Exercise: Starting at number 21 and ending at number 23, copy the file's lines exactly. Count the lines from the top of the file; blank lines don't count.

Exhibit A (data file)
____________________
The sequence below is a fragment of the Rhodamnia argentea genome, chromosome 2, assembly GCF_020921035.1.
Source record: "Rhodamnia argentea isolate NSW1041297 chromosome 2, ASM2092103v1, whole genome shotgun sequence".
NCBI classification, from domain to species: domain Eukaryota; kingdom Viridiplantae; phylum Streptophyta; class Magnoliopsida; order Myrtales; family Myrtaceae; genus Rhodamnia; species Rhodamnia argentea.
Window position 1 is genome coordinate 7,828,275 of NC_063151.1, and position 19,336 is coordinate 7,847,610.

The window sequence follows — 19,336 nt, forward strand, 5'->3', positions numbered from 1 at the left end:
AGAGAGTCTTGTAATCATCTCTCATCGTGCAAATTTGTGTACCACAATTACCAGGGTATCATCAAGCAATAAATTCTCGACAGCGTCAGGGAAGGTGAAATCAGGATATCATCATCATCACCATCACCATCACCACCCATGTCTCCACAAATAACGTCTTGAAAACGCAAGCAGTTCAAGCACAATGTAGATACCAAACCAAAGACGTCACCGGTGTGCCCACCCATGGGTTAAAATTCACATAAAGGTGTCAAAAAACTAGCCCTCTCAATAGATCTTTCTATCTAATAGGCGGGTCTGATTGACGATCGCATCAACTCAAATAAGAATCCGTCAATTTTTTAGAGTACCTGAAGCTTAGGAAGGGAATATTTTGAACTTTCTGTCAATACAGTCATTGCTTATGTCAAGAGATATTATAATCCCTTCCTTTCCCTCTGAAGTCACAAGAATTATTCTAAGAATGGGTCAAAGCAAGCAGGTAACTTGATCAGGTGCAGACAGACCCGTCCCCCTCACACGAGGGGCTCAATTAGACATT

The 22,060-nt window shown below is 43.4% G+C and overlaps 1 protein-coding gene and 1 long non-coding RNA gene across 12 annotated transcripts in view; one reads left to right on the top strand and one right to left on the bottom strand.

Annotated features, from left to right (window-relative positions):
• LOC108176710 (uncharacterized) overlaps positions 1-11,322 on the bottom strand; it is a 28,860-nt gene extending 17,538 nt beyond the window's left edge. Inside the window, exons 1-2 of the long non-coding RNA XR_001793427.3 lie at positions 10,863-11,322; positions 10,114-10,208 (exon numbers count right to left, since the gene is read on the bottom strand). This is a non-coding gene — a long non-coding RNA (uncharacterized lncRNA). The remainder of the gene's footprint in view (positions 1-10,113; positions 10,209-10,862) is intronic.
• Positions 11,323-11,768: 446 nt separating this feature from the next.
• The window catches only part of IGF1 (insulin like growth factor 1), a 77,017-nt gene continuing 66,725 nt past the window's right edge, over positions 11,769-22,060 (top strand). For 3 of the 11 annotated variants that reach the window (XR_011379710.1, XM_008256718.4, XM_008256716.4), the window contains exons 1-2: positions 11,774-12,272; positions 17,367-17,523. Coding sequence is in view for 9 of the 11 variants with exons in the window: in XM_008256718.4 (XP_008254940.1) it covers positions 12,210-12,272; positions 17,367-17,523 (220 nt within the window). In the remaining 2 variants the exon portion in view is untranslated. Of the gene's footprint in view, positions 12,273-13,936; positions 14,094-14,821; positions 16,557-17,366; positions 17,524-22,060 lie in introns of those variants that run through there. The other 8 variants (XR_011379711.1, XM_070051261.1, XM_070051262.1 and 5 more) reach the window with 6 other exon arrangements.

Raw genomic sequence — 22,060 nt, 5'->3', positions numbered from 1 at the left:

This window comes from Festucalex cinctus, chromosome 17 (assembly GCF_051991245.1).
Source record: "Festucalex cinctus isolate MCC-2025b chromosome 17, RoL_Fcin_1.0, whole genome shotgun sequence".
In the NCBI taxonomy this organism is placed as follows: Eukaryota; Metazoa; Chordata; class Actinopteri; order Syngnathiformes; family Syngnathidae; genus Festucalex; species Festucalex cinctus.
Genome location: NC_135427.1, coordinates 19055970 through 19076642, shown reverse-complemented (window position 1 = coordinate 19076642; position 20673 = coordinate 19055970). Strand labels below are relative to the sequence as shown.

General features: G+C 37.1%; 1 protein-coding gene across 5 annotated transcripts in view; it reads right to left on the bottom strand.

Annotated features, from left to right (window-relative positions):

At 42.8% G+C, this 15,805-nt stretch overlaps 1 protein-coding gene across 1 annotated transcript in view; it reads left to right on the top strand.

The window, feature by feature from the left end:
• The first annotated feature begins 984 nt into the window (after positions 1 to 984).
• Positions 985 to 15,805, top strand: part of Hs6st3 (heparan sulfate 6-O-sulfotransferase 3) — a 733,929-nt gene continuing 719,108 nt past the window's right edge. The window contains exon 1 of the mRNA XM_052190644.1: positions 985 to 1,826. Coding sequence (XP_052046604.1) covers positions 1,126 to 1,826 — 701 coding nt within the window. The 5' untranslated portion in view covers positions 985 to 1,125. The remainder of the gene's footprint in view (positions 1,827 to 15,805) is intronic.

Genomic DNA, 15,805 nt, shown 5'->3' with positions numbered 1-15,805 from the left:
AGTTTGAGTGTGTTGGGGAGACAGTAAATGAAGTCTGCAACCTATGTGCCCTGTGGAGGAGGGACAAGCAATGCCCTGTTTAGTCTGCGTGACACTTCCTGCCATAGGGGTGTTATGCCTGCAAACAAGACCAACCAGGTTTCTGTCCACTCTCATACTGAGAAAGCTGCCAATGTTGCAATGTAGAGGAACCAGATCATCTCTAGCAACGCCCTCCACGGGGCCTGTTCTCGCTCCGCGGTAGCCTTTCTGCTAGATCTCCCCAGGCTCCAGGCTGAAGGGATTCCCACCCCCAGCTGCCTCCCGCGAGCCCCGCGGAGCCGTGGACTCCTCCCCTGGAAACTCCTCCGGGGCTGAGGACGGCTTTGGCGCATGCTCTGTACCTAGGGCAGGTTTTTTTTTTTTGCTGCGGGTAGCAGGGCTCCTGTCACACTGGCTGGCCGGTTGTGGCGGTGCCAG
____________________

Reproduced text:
• The first annotated feature begins 984 nt into the window (after positions 1 to 984).
• Positions 985 to 15,805, top strand: part of Hs6st3 (heparan sulfate 6-O-sulfotransferase 3) — a 733,929-nt gene continuing 719,108 nt past the window's right edge. The window contains exon 1 of the mRNA XM_052190644.1: positions 985 to 1,826. Coding sequence (XP_052046604.1) covers positions 1,126 to 1,826 — 701 coding nt within the window. The 5' untranslated portion in view covers positions 985 to 1,125. The remainder of the gene's footprint in view (positions 1,827 to 15,805) is intronic.

Genomic DNA, 15,805 nt, shown 5'->3' with positions numbered 1-15,805 from the left: